Books Abraham Regelson ABRAHAM REGELSON
אברהם רגלסון
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Noted Hebrew Poet Returns Briefly to Cleveland

From The Cleveland Jewish News/ January 7, 1977

By Bea Stadtler

"Ben Ha-Nagar – Son of the Carpenter – that's the way I used to sign my writings when I was a boy in Hlusk, Russia," said Avraham Regelson, 80,who continues even today to write Hebrew poetry in Israel, where he lives.


Regelson was in Cleveland recently, speaking about the author, Chaim Nachman Bialik, for the Jewish Book Month program of Histadruth Ivrit.


In an interview, he reminisced about his own earliest writings as a child. "I didn't like the children of the rich taunting the children of the poor, as they did in my cheder (one-room classroom) in Hlusk. Since the poor folks could not afford to pay the rebbe, he sided with the rich children. That made things even worse, and so I used to lampoon the rich children in my poetry. Those were my first original works," said the octogenarian, "and since my father was a carpenter, I could legitimately sign myself as Ben Ha-Nagar".


Regelson also reminisced about his first moment of glory. He was studying the Bible with Rashi's commentary and had deciphered the Rashi script himself as a young child. Then, in his own words, he rewrote the Rashi explanation of the story of the Binding of Isaac. The rebbe was so impressed that, although it was the middle of a work day, he sent the young lad to show his grandfather the remarkable manuscript.


Regelson chuckled as he also was remembering the tug of war he and the rebbe used to have over a magazine called "Life and Nature," written in Hebrew for children. The magazine came to the rebbe, but young Regelson always wanted to read it and it became a contest as to who would read it first.


At the age of nine, Regelson left Russia and arrived at New York's Lower East Side, accompanied by his mother and his younger brothers and sisters.


He lived there until he was about 18. At first he attended a yeshiva in New York, but then was enrolled in a public school. He was a voracious reader, sometimes neglecting his studies for the sake of an interesting book.


Although he studied in a public school, he did not want to forget his Hebrew, so he joined the Dr. Herzl Zion Club.


There were others in that club who became important Jewish leaders, including Chet Aleph Friedland, Emanuel Neuman and Rabbi Abba Hillel Silver.


Friedland became so fond of Regelson that he instructed the young lad privately without payment, opening for him the whole world of modern Hebrew writers including Tchernikowsky, Bialik, Steinberg and others. When Friedland was invited to Cleveland to head the Talmud Torah schools, he brought Regelson with him to serve as librarian.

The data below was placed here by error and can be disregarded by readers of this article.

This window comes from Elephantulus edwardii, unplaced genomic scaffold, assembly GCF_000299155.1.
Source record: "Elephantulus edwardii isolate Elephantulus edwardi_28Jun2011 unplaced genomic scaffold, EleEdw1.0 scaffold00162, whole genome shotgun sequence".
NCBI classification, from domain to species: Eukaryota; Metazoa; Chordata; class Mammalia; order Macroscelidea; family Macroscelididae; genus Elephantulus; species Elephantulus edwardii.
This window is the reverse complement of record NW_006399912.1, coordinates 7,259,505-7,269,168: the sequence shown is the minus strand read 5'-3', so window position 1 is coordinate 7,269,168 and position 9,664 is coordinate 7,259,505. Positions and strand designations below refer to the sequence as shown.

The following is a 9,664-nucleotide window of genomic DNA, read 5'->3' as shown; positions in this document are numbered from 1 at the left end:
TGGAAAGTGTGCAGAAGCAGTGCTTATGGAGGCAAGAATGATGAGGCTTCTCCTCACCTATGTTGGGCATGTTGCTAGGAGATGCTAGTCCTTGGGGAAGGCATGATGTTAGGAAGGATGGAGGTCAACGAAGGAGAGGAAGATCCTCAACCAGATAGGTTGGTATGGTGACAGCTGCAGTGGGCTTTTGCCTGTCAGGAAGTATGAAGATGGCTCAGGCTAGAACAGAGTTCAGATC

While still in New York a poem of Regelson's had been published by the Hebrew monthly, "Miklat." It was a love letter from an imaginary girl friend. Still shy and bashful, Regelson says, "I did not have any girlfriends at the time, so I wrote an imaginary love letter to myself and signed the girl's name". He showed the letter to a Hebrew writer, Shimon Halkin, who brought it to the editor of "Miklat". The editor promised to publish this and any future writings of the young man with the vivid imagination.


From this poem, Regelson went on to write myths, stories and even philosophy, some with a socialist and revolutionary tinge.


In Cleveland, Regelson ran the library and taught a little. He was not, he says, a very successful teacher, since he did not have the personality to command the respect of the children. But he did write a great deal here.


One of his most profound book-length poems, "Cain and Abtel", was written here. It was pubished in what was Palestine at the time, but was financed by contributions of Clevlanders who were interested in promoting Hebrew literature and encouraging Hebrew writers.


Although he may not have been aware of it, Regelson was an influence on Hebrew students and teachers in Cleveland. Mrs. Helen Levine, who later became the librarian of the Bureau of Jewish Education, and who was a student at that time, felt that he, together with Friedland, influenced a whole generation of Hebraists here, introducing them to modern Hebrew writers, as well as to American poetry, philosophy and world literature.


Not only did Regelson have his first book published while in Cleveland, he also found a wife. He married the then secretary of the Hebrew schools here, Ida Rosen, and some of their six children were born here.


Regelson has been the recipient of a number of literary prizes, including the Brenner Prize for his book "Hakukot Otiyotaich" (Engraved are thy Letters), a poem dedicated to the Hebrew language. In 1972, he was awarded the Bialik Prize by the city of Tel Aviv and is the current recipient of the Neuman Literary Award, in recognition of his contribution to Hebrew literature by New York University's Hebrew Department.


Regelson has a niece who is also famous in the literary world, author Cynthia Ozick.


Regelson has lived in Israel since 1949, and has contributed to Davar, Maariv, Al Hamishmar and other Hebrew newspapers in addition to translating and editing for the publishing house, Am Oved.


At the age 80, he speaks of the past and his literary accoplishments with great modesty, and one has the feeling that such persons are difficult to find in our society today.

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